P. 5

Instead of making extra cuts, wasting materials and time I measured the distance between a canvas and a riser (P. 4), made sure if the rest of the duct is long enough for the installation in P. 1 through P. 3 and as you can see in P. 5 handily used both pieces.

41. Supply Ductwork Installation* – the chapter deals with the take-offs installation. It is explains how to make measurement, cut in and tap in a take-off. The Chapter describes all possible cases of the take-offs and supply ductwork installations.
The chapter has 31 pictures; 16 pages*. $2.37 (Instant Access).

On 05/09/2015 text of this chapter was significantly modified and improved On 06/18/2015 four more pictures were added.

This 7” flex is intended for a basement cold air return in one of the Pulte houses.

The distance between the ducts is 6”, but because an air return doesn’t require use of a damper no 7” sheet metal sleeve needed for this installation. Of course in order to connect flex to a take-off you can use it anyway, but why? Just make a connection before the supply duct is hung and save on the extra work.

This is how that cold air return looks like after the installation is complete.

40. Cold Air Return Duct Installation#– the chapter covers a wide variety of the different aspects of work that is necessary to know in order to be able to install the cold air return duct, such as: how to take measurements and how to cut in a canvas, how to put together a duct, fold drives, and nail hangers. The chapter explains how to hang a duct if you are working alone or with a helper, how to install a cold air drop etc. In addition, there is a description on how to take a measurement and cut a piece of duct. Furthermore, the chapter explains how to make measurements and cut openings for cold air returns in the duct, and describes three ways on how to connect two ducts together. In the end, the chapter represents a few uncommon cases of the cold air duct installation.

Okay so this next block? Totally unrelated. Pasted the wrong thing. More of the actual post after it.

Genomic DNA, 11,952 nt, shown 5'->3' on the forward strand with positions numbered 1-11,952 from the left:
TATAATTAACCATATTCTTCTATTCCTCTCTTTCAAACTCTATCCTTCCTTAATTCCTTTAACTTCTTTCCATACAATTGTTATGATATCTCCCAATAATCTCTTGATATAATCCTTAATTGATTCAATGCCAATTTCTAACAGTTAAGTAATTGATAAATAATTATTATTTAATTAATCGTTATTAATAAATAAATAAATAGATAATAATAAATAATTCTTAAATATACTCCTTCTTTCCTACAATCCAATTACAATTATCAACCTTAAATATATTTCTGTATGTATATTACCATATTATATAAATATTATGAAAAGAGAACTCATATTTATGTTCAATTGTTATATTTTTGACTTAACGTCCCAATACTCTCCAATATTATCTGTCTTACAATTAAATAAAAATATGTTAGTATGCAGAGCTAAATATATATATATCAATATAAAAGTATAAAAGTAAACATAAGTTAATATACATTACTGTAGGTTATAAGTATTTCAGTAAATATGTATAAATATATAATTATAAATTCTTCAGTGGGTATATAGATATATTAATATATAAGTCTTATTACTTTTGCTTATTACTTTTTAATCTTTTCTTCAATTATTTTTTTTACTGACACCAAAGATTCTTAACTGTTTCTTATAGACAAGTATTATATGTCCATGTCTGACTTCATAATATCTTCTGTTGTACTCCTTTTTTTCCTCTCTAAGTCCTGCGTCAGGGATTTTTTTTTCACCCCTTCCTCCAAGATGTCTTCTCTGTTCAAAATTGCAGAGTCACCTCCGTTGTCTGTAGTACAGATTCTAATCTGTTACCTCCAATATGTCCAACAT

The chapter has 134 pictures; 78 pages*, $3.50 (Instant Access).

#From the UMC 2000 aka CMC.
On 03/31/2015 text of this chapter was significantly modified and improved. On 04/03/2016 five more pictures were added.